Long Beach will spend more than $125 million over the next three decades to make sidewalks and crosswalks accessible to people with disabilities.
Long Beach Press Telegram
Long Beach will be required to spend roughly $200 million over three decades to bring its curbs and sidewalks into compliance with Americans With Disability Act mandates, attorneys announced this week.
The announcement follows a U.S. Central District Court judge’s Monday approval of a settlement between Long Beach’s city government and disability-rights attorneys representing five plaintiffs who alleged in a 2014 lawsuit that a lack of curb ramps and other infrastructure deficiencies amounted to discrimination against people who need wheelchairs or other assistance to get around town.
The city is no longer required to submit annual reports to the U.S. Department of Justice on its efforts to comply with the Americans with Disabilities Act.
Since reaching an agreement with the DOJ, North Adams has spent $1,259,598.95 toward projects that bring it into compliance with the federal law and is now considered to have completed 85 percent of the outlined projects.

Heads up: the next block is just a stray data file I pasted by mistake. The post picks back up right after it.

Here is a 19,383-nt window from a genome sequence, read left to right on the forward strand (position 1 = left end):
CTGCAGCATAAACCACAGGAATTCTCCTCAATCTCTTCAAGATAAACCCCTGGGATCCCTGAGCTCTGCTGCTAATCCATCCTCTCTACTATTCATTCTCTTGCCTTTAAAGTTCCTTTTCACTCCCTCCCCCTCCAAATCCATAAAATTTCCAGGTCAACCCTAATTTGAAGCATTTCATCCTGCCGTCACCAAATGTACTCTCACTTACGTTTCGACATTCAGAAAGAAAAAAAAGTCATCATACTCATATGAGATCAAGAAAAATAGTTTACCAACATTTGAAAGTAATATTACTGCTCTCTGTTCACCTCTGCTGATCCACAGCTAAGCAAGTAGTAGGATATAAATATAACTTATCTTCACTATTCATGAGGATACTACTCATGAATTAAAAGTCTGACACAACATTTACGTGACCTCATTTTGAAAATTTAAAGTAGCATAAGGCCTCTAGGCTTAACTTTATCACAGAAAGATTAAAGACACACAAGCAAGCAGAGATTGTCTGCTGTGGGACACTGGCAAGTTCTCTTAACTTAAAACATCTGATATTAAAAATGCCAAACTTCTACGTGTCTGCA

A disabled person is suing MNV Energy North Perry LLC d/b/a Chevron Gas Station, a property owner, citing alleged disability discrimination.
KOAA.com Colorado Springs and Pueblo News
In March, News 5 Investigates aired multiple reports on a wave of controversial ADA lawsuits flooding Colorado.
Melissa Umphenour and Santiago Abreu filed more than 130 lawsuits combined against local businesses.
These "serial" ADA suers often find minor violations such as a missing coat hook in a restroom stall--then demand thousands of dollars to drop the case and it's perfectly legal!
A third person has jumped on board, suing 43 businesses in Colorado Springs since February 2017.
Most of the lawsuits filed by Terrell Frederick are against restaurants along a 1.5 mile stretch of Powers between Constitution and Stetson Hills.
In all of his cases, Frederick claims businesses discriminated against him and his disabled daughter for things like a toilet paper dispenser being a few inches too low or high.
However, News 5 Investigates is punching holes in his story that attorneys say could very well result in all of these lawsuits being tossed out.